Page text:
Today, 14% of New York's population lacks coverage, essentially the same as the national average of 15%. Partly because of the high costs of private coverage, nearly one in four New Yorkers is enrolled in Medicaid. New York's Medicaid program is the nation's most expensive, requiring high local and state taxes to support it.

Policy makers rarely mention that state mandates such as CR and GI can drive up prices and drive millions of people away from private insurance. New York has 51 mandates dictating coverage for a wide range of things including hormone replacement therapy (one of four states with this mandate) and drug abuse counseling (one of seven states). Each adds to the cost of insurance. William Congdon at the Brookings Institution and Michael New from the Heritage Foundation have separately done studies that suggest that 40 of the costliest state mandates in the country add as much as 20% to the cost of basic insurance coverage.

In 1994, about 4.5% (10.45 million) of the U.S. nonelderly population was covered by individual insurance. Today, that number has grown to 5.5% (14.35 million), a 20% increase. In California, 8% of the nonelderly population has individual insurance. But New York's individual insurance market represents a paltry 0.2% of its nonelderly population. Before Mr. Cuomo's reforms it was 4.7%.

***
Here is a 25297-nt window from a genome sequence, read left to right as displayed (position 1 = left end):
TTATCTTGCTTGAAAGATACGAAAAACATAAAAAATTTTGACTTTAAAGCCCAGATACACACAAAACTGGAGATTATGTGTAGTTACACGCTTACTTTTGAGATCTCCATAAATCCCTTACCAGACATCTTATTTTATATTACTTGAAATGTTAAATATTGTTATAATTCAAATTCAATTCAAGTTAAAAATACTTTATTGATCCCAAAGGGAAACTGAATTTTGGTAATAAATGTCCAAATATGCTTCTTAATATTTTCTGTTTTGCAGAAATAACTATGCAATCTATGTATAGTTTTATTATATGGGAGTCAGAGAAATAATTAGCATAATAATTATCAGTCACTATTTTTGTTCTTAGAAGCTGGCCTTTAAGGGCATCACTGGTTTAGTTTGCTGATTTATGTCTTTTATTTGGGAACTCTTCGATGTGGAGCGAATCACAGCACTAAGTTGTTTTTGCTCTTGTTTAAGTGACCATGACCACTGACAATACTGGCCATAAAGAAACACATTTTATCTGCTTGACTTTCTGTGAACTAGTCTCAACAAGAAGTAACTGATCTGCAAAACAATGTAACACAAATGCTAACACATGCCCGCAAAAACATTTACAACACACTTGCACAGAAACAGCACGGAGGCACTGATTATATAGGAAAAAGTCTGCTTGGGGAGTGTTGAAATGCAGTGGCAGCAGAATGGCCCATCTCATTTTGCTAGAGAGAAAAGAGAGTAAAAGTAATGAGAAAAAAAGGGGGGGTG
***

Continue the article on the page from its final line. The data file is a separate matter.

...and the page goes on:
In a recent study conducted for the Manhattan Institute, we estimate that market-based reforms could make insurance much more affordable, especially if the CR and GI mandates were repealed. Doing that would reduce the number of uninsured by 18% and 19%, respectively (37% combined), and would lower premiums by 42%. We also found that if the state allowed New Yorkers to buy health insurance sold in Connecticut and Pennsylvania, as much as 26% of the uninsured would purchase private policies costing 25% less than similar policies in New York. Offering mandate-lite plans to those younger than 45 could reduce the uninsured by nearly 10%, with an 18% decline in premiums.

Market reforms won't provide affordable coverage to everyone, so we suggest creating guaranteed-access risk pools for those with chronic diseases. Currently, 35 states have such pools. They could be financed in New York with a modest assessment on policyholders in the individual insurance market of as little as $6 per member, per month.

President Obama has called for insurance market reforms. We agree they're needed. Based on New York's experience, Congress should concentrate on changes that make the individual insurance market as competitive and affordable as possible. The right reforms would reserve scarce tax dollars for those who really need help and encourage more healthy people to buy insurance.

Mr. Parente is a professor of finance at the Carlson School of Management at the University of Minnesota. Mr. Bragdon is an adjunct fellow at the Manhattan Institute and chief executive officer of the Maine Heritage Policy Center.